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Promoting Short Tail Keyword Via Long Tail Keyword


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7 replies to this topic

#1 Santosh

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Posted 14 August 2011 - 05:13 AM

Hi ,
I am working on brand new sites and my clients gives a list of keywords that is highly competittive.If i promote a long tail keyword ,is it possible short tail keyword associated with long tail will promote itself like (mobile phone deals - short tail), (cheap mobile phone deals uk-long tail).if i promote "cheap mobile phone deals uk"," mobile phone deals" will promote itself.is it true or not?

#2 qwerty

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Posted 14 August 2011 - 01:55 PM

To some extent. A page is somewhat relevant to any of the words and phrases associated with it, either through text on the page, in the title, or in links pointing to it, so a page that contains the phrase "cheap mobile phone deals uk" has a degree of relevance for the phrase "mobile phone deals". And unless your page contains only those three words, the long-tail relevance is going to happen naturally anyway. That is, if the word "red" is on the page, even if it's not sitting in front of "mobile phone deals," you're going to have some (but probably not much) relevance to the query "red mobile phone deals" and even "deals on red mobile phones".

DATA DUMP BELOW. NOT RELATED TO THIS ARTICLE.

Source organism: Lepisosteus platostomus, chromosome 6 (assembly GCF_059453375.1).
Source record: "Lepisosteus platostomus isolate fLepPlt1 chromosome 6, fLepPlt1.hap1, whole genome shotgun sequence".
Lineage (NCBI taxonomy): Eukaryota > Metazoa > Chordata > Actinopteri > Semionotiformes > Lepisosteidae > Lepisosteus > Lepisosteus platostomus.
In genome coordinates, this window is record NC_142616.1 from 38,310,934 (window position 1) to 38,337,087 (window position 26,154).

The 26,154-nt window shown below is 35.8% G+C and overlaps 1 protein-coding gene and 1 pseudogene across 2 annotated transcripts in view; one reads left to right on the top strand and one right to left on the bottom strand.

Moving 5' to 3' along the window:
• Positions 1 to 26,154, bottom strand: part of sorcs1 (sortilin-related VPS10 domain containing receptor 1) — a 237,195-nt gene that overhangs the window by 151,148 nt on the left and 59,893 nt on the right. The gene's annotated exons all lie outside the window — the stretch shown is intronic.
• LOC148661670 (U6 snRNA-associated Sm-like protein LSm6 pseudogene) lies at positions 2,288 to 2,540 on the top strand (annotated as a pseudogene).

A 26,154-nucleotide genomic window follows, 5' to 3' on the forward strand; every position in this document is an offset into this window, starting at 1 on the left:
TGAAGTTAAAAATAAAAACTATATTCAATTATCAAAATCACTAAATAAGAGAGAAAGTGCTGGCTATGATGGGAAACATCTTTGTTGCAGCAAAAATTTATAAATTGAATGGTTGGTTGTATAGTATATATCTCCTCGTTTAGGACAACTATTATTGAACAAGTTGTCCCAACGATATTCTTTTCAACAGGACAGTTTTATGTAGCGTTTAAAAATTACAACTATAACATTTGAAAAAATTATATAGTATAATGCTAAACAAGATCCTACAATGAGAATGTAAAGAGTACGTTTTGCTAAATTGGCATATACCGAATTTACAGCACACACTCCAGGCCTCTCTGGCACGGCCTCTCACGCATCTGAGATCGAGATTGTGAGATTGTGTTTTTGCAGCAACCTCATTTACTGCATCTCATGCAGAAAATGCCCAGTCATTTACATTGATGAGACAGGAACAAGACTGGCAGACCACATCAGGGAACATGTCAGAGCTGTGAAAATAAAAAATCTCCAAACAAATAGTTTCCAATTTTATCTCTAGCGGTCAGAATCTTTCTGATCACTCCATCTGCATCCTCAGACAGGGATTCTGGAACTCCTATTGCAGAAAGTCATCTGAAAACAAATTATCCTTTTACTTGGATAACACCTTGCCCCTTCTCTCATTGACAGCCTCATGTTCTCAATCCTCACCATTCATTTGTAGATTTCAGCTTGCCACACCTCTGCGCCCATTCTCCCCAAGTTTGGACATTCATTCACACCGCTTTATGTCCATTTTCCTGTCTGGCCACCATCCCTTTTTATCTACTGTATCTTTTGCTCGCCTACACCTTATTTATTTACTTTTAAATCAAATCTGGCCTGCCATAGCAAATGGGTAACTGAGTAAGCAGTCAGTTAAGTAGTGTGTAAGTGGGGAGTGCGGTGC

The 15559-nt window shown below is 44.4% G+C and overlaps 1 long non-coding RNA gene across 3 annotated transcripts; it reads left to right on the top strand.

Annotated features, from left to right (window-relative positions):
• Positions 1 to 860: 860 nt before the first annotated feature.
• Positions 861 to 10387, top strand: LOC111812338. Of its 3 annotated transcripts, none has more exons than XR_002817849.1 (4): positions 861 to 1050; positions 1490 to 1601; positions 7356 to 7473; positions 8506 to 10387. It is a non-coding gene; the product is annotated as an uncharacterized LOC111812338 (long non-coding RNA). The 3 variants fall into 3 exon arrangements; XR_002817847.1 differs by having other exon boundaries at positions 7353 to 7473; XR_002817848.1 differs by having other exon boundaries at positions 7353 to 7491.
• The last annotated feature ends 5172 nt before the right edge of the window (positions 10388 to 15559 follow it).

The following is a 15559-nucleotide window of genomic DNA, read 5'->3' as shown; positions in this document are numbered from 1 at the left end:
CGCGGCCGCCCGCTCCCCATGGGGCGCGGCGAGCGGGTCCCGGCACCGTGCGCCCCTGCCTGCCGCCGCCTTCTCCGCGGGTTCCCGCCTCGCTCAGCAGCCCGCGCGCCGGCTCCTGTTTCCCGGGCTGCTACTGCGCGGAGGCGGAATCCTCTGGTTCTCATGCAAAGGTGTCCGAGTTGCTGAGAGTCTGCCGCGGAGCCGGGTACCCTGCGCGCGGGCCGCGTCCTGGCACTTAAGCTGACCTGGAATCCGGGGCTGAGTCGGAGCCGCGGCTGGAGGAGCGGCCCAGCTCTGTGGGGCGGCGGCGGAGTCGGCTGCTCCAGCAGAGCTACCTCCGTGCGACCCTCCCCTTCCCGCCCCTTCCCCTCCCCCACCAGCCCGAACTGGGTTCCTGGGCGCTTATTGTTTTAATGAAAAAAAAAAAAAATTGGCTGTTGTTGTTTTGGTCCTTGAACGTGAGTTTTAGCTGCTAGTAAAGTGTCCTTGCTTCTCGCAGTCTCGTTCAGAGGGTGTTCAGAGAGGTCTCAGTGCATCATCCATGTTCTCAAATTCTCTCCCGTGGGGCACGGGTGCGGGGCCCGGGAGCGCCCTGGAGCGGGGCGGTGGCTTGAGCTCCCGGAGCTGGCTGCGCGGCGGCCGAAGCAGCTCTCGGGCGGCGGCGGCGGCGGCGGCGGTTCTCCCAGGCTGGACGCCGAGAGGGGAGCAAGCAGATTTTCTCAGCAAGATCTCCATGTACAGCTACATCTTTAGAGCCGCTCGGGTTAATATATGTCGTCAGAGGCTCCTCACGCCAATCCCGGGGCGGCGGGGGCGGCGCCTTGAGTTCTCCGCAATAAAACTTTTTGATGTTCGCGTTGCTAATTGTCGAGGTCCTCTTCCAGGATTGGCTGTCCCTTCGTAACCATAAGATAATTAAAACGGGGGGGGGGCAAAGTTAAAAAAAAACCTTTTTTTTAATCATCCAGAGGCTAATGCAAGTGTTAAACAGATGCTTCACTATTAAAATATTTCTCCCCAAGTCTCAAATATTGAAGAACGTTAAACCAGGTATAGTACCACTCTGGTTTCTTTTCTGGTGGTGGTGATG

But the more competitive a phrase is, the harder you need to work. If, in optimizing a page for the longer tail phrase, you use a title of "cheap mobile phone deals uk," you're arguably weakening your relevance for the short tail phrase, since you could have given the page a title of just "mobile phone deals" -- it's generally (albeit not universally) believed that you should put your keyword phrase as close to the beginning of the title as possible, and that extra words, even if they're not at the beginning, weaken that relevance somewhat.

On the other hand, you have to live in the real (internet) world. A new page without major branding and authority behind it just isn't going to show up for a highly competitive phrase. You may have to accept that and just target the long tail while you build up your brand recognition.

By the way, I hope the example you gave is just hypothetical. If not, this page is likely to compete with yours smile.gif

#3 Santosh

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Posted 15 August 2011 - 02:30 AM

Thank you qwerty for your reply, what i understand from your reply is in title tag i should use only the short tail keyword like "mobile phone deals" and for promoting long tail keyword ,text should placed on page content or getting links on that keyword like "cheap mobile deals".I am providing you example which one is better for title tag just let me know.


<title>Htc phones - Htc Mobile Phones |Htc Contract Phones UK</title>

or

<title>Htc phones -Buy Htc Mobile Phones,contract at Best Price UK</title>

#4 qwerty

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Posted 15 August 2011 - 06:04 AM

QUOTE
Thank you qwerty for your reply, what i understand from your reply is in title tag i should use only the short tail keyword like "mobile phone deals" and for promoting long tail keyword ,text should placed on page content or getting links on that keyword like "cheap mobile deals".